Newspaper Page Text
.SCORED BY MOODY
Anti-Blacklist and Packers'
Decisions Deplored in
9f Publishers' Press,
ASHINGTON, Dec. 8.Attor-
ney'General Moody, in his
last report which he will
make to the president before he goes
on the supreme bench, severely criti
cizes the Kentucky judge who recently
held the anti-blacklist law unconstitu
tional. cites the case and the action
Of the Chicago judge in the beef
trust case in support of his earnest
recommendation for the enactment of
a law giving the United States they
Tight of appeal upon questions of law
in criminal cases with the proviso that
a verdict of acquittal, upon the merits,
shall not be set aside.
The attorney general says in refer
once to the Kentucky case: "Then a
United States commissioner has made
the same decision. It is monstrous
that a law which has received the as
sent of the senate, the house of repre
sentatives and the president can be
nullified by the opinion of a single man
not subject to review by the court of
appeals and the supreme court'.
Fatal to Government.
Of the "immunity bath" decision in
the beef trust cases, the attorney gen
eral says: "This ruling may well be
regarded as a practical defeat of the
government upon the whole indict-
It is pointed out that while for twen
years under the interstate commerce
law of 1887 the fines amounted to a
little over $16,000 that since October,
1905, under the Elkins anti-rebate law,
that thirteen corporations and seven
teen persona have been found guilty
out or a total of seventy-seven indict
ments. Fifty-three are still pending.
The individuals have been sentenced to
fines ranging from $1,000 to $10,000
each. The total amount collected has
BELGIUM DEFIES BRITAIN
Foreign Minister Challenges Interference
In Congo State,
fpectol Cable to The Journal.
Brussels, Dec 8The visitors' gal
leries of the Belgian chamber were
crowded on the occasion of the expected
debate on Congo affairs All members of
the diplomatic body, including the British
minister, were in the gallery
Replying to the question asked at the
last sitting by Paul Janson. the minister
of foreign affairs stated that the Belgian
government had received no communica
tion from the British government con
cerning the relations between Belgium
and the Congo Free State. He added
that, conscious of her rights and of those
of the free, state, Belgium would pur
sue in complete and entire freedom of
the line of action dictated to her by in
I terests of such kind England was prac
tically told it was none of her business.
WANTS BASEBALL LID.
By Publishers' Press.
Topeka, Kan Dec 8The Ministerial union
or the state is planning to have the legisla
ture pass a bill prohibiting Sunday theaters
nd bunday baseball An active movement Is
now under way to line up all senators la faror
Of the bill.
Bladder Trouble Cured
Backache, headache, Indigestion, rheumatism,
skin trouble, etc., are the cries of clogged kidneys
for relief. Thousands have kidney trouble who do
not know it until It has reached the danger point.
Any one can, If taken in time, be cared by
WARNER'S SAFE CURE
J. R. OWENS.
When the kidneysr are diseased the uric add
TRIAL BOTTLE FREE. T?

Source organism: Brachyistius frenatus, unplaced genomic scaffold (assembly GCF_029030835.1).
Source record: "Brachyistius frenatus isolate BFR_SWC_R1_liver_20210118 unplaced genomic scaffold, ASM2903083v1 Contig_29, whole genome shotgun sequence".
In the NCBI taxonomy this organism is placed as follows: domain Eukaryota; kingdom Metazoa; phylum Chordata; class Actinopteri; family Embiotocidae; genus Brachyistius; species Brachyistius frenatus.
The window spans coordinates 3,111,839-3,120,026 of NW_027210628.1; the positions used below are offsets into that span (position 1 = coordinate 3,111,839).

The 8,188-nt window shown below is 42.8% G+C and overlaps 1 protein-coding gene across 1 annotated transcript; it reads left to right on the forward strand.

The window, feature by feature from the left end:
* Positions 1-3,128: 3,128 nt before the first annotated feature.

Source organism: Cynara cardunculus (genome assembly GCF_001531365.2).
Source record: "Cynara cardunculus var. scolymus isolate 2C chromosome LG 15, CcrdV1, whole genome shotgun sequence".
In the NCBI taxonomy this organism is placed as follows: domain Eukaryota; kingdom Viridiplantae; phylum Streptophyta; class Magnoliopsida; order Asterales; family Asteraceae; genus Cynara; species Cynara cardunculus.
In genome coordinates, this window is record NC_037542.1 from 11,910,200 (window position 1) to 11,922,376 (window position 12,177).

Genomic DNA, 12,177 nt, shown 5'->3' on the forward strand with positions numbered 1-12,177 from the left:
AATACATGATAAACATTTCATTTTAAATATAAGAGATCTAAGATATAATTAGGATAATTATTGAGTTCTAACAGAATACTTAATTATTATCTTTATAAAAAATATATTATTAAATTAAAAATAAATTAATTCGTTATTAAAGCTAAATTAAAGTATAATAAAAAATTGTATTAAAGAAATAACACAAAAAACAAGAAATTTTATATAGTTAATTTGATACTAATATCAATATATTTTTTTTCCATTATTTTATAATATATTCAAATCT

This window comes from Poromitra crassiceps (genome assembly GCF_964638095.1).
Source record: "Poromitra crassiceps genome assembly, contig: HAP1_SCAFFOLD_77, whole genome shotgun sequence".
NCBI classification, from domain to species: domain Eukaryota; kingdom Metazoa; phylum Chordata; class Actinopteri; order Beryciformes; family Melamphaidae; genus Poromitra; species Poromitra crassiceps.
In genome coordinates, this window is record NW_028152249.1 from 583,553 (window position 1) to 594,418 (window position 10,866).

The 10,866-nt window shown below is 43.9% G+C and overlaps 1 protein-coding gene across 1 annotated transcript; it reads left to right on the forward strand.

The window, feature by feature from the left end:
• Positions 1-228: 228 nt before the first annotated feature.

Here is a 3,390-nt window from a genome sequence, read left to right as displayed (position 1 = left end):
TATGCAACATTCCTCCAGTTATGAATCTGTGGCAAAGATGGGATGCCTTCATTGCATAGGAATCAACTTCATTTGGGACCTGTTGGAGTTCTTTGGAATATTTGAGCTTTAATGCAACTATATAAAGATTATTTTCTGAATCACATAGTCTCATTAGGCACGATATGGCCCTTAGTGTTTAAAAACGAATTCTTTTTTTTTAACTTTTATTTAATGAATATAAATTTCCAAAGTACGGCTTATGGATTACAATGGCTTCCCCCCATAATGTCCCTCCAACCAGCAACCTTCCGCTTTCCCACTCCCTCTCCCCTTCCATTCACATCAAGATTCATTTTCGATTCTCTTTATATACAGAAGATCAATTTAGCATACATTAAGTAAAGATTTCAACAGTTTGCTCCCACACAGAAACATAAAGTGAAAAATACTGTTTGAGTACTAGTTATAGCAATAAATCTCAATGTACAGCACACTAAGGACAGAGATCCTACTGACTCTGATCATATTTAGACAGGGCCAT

SHOOTS UTftH MM
Refusal to Marry, Her Rea-
son for Attempt to Kill
By Publishers' Press.
ASHINGTON, Dec 8.Be-
cause he would not marry
her, Annie M. Bradley of
Salt Lake City, Utah, shot former Sen
ator Arthur Brown of TJtah, late this
afternoon at the Raleigh hotel, where
both had registered.
Brown was removed to the emer
gency hospital, where his oonditionwas
at once recognized as very serious.
The woman was locked up.
"All Utah knows the reason for the
shooting," the woman declared. She
told the police that she was the mother
of four children, and that Brown was
the father of two of them.
Senator Brown was born in Kala
mazoo** county, Michigan. I 1879 he
moved to Salt Lake City and was elect
ed to the United States senate as a
republican in 1896. and his col
league were elected on the same bal
lot, but in drawing lots he secui~d the
short term, which extended but little
more than a year. was a delegate
to the republican national convention
from Utah in 1896 and 1900, and since
his retirement from the senate has
served as postmaster of Salt Lake
City. has for years been a promi
nent member of the legal profession
in the west.
GEISHA GIRLS FREED
Thirty Thousand White' Slaves of Japan
Saved by Salvation Army.
Special Cable to The Journal.
Berlin, Dec. 8General Booth, head of
the Salvation army, who conducted a
monster meeting at Busch circus on the
occasion of the Prussian day of humilia
tion and prayer, said he was going to
Japan at the beginning of next year and
hoped to spend April in that country.
General Booth will travel via United
States or Canada The object of his
visit is to examine on the spot the work
of the Salvation army In Japan The
general expresses himself as highly sat
isfied with the work The Salvation army
has been instrumental In rescuing 30 000
geisha girls from the bondage in which
they were held.
RETURNS TO HER HUSBAND
By Publishers' Press.
New York, Dec. 8Mrs Ida Hackel,
wife of Professor Alfred Hackel of Steyr,
Austria, daughter of a Vienna baker,
who was not allowed to enter the United
States on, her arrival here ten days ago,
returned to Hamburg today to rejoin her
husband and two children
According to the immigration author